Page 43 - Talented Astrologer • Volume 1 Number 12 • November/December 2017
P. 43

other, it may help to set some ground rules with them
before introducing them to our family traditions.  ese ground rules might include an agreement not to encourage our family members to tell embarrassing
stories about us. Our partners are more likely to
agree to this when we remind them that we’re having  anksgiving dinner at their family’s house next year, and my, won’t it be interesting to hear what their family
has to say about them.
Stupid Question #3:
“Have You Heard How Well ____ is Doing
These Days?”
 is line of questioning is a rather obvious request for validation. When our Aunts and Uncles want to brag about how happy and successful our cousins are, what’s the harm in listening for a while? Even if we  rmly believe that they’re bragging about their children’s
triumphs in order to make us look bad by comparison, we must recognize that this is our issue, not theirs. If we feel that validating our relatives and praising their accomplishments takes away from the recognition that we feel we deserve for our accomplishments, then we need to learn how to manage our own validation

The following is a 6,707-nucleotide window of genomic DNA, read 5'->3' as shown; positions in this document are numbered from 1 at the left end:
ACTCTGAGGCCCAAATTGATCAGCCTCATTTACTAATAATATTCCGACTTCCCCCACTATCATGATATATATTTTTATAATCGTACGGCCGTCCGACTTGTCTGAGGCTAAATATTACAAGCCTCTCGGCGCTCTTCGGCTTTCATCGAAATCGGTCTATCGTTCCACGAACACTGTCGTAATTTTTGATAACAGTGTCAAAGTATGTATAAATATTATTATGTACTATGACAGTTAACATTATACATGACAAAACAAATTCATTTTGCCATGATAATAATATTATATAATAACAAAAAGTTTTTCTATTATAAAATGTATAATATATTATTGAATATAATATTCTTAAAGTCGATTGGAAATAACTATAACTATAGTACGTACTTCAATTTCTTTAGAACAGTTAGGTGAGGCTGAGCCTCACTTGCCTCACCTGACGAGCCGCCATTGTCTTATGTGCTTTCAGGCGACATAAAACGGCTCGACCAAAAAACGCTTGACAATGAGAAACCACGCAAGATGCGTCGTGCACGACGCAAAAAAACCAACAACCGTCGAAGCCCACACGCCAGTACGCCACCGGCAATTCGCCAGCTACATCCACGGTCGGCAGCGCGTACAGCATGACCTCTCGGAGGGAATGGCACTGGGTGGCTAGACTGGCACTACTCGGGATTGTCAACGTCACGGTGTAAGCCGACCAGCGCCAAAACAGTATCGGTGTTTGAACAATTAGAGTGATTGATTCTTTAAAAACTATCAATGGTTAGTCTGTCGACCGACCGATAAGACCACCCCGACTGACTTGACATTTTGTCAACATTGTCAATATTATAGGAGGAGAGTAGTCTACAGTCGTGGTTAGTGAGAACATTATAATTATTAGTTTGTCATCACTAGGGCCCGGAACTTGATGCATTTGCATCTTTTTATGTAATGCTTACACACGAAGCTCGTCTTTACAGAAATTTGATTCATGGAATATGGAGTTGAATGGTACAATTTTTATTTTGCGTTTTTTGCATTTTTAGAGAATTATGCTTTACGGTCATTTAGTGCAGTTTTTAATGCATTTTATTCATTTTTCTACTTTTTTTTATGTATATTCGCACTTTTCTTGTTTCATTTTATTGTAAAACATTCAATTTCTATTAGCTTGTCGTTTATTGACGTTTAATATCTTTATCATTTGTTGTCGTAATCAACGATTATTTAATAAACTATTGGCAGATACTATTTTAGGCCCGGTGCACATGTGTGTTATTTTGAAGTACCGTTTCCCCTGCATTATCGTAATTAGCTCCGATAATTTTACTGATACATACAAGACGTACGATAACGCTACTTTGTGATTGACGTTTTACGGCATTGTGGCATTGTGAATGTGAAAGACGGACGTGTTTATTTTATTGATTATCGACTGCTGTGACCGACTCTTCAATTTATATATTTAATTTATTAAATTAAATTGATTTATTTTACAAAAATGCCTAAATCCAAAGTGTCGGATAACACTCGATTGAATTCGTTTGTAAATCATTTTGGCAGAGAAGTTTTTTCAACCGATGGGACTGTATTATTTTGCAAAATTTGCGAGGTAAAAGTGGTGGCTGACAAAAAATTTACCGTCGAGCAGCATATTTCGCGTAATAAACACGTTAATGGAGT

accounts more e ciently. As always, the most
e ective way to get other people to
validate us is to meet their validation needs  rst. When we spend ten minutes or so listening to Aunt Ruth and appearing genuinely appreciative of how
Cousin Carol is settling in to her new mansion with her rich, successful husband and her two beautiful children, we make Aunt Ruth feel validated.  is is a very powerful — and completely unexpected — experience for Aunt Ruth. For one thing, everyone else is sick to death of listening to her brag about Carol and her rich husband, neither of whom, by the way, ever manage to attend these little family gatherings.
Validating Aunt Ruth can have some substantial bene ts as well. For one thing, when she’s done talking about Carol, she’s likely to be genuinely interested in hearing us brag about what’s going on in our lives,
which makes a nice deposit in our own validation accounts. And when we’re done, she’s likely to report back to our parents and compliment them on how well
we turned out.  is is hard currency when it comes to family relationships.  e gratitude from Aunt Ruth could mean that our parents leave us alone and pick on our siblings instead.
When we no longer feel the need to compete with our relatives, we can transform our relationships
with them.
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